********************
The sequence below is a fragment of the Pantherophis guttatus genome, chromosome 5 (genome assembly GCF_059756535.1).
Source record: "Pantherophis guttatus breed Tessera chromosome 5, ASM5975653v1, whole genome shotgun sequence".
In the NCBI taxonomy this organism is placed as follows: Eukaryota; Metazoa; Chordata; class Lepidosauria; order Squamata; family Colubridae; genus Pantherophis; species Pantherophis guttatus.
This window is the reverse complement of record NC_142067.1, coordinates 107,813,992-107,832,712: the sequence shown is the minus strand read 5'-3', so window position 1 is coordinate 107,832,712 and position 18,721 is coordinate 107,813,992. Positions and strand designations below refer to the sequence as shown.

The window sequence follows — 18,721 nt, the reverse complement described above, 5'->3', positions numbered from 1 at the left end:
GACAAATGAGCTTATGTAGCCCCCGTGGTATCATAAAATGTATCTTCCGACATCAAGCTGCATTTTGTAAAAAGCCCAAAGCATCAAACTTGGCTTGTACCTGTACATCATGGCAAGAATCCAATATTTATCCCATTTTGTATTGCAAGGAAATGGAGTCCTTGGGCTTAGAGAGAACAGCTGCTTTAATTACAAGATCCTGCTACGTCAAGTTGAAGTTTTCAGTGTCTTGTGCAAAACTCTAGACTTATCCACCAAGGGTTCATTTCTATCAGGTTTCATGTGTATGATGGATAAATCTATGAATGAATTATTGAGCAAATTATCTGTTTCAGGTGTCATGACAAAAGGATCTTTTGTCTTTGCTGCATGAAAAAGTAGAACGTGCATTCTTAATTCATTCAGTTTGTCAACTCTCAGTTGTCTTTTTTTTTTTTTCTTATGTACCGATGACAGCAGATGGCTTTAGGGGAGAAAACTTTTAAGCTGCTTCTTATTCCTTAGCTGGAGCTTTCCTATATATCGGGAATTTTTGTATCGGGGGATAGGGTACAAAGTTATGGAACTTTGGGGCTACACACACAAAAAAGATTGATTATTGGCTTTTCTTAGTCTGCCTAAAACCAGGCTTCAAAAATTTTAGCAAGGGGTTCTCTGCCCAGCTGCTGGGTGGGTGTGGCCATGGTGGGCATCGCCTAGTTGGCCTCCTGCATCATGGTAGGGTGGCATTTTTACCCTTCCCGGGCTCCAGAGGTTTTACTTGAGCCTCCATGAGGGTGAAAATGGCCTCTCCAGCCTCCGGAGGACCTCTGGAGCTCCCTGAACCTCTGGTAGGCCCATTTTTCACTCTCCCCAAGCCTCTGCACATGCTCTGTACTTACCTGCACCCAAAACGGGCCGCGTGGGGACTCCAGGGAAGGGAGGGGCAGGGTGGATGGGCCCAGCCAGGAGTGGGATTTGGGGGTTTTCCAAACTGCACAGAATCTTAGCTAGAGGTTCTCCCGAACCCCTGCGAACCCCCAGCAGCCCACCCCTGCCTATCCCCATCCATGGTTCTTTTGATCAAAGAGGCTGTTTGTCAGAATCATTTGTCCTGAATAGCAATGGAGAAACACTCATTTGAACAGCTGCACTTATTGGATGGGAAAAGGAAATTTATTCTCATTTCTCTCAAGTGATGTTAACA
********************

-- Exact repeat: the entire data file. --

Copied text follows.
The sequence below is a fragment of the Pantherophis guttatus genome, chromosome 5 (genome assembly GCF_059756535.1).
Source record: "Pantherophis guttatus breed Tessera chromosome 5, ASM5975653v1, whole genome shotgun sequence".
In the NCBI taxonomy this organism is placed as follows: Eukaryota; Metazoa; Chordata; class Lepidosauria; order Squamata; family Colubridae; genus Pantherophis; species Pantherophis guttatus.
This window is the reverse complement of record NC_142067.1, coordinates 107,813,992-107,832,712: the sequence shown is the minus strand read 5'-3', so window position 1 is coordinate 107,832,712 and position 18,721 is coordinate 107,813,992. Positions and strand designations below refer to the sequence as shown.

The window sequence follows — 18,721 nt, the reverse complement described above, 5'->3', positions numbered from 1 at the left end:
GACAAATGAGCTTATGTAGCCCCCGTGGTATCATAAAATGTATCTTCCGACATCAAGCTGCATTTTGTAAAAAGCCCAAAGCATCAAACTTGGCTTGTACCTGTACATCATGGCAAGAATCCAATATTTATCCCATTTTGTATTGCAAGGAAATGGAGTCCTTGGGCTTAGAGAGAACAGCTGCTTTAATTACAAGATCCTGCTACGTCAAGTTGAAGTTTTCAGTGTCTTGTGCAAAACTCTAGACTTATCCACCAAGGGTTCATTTCTATCAGGTTTCATGTGTATGATGGATAAATCTATGAATGAATTATTGAGCAAATTATCTGTTTCAGGTGTCATGACAAAAGGATCTTTTGTCTTTGCTGCATGAAAAAGTAGAACGTGCATTCTTAATTCATTCAGTTTGTCAACTCTCAGTTGTCTTTTTTTTTTTTTCTTATGTACCGATGACAGCAGATGGCTTTAGGGGAGAAAACTTTTAAGCTGCTTCTTATTCCTTAGCTGGAGCTTTCCTATATATCGGGAATTTTTGTATCGGGGGATAGGGTACAAAGTTATGGAACTTTGGGGCTACACACACAAAAAAGATTGATTATTGGCTTTTCTTAGTCTGCCTAAAACCAGGCTTCAAAAATTTTAGCAAGGGGTTCTCTGCCCAGCTGCTGGGTGGGTGTGGCCATGGTGGGCATCGCCTAGTTGGCCTCCTGCATCATGGTAGGGTGGCATTTTTACCCTTCCCGGGCTCCAGAGGTTTTACTTGAGCCTCCATGAGGGTGAAAATGGCCTCTCCAGCCTCCGGAGGACCTCTGGAGCTCCCTGAACCTCTGGTAGGCCCATTTTTCACTCTCCCCAAGCCTCTGCACATGCTCTGTACTTACCTGCACCCAAAACGGGCCGCGTGGGGACTCCAGGGAAGGGAGGGGCAGGGTGGATGGGCCCAGCCAGGAGTGGGATTTGGGGGTTTTCCAAACTGCACAGAATCTTAGCTAGAGGTTCTCCCGAACCCCTGCGAACCCCCAGCAGCCCACCCCTGCCTATCCCCATCCATGGTTCTTTTGATCAAAGAGGCTGTTTGTCAGAATCATTTGTCCTGAATAGCAATGGAGAAACACTCATTTGAACAGCTGCACTTATTGGATGGGAAAAGGAAATTTATTCTCATTTCTCTCAAGTGATGTTAACA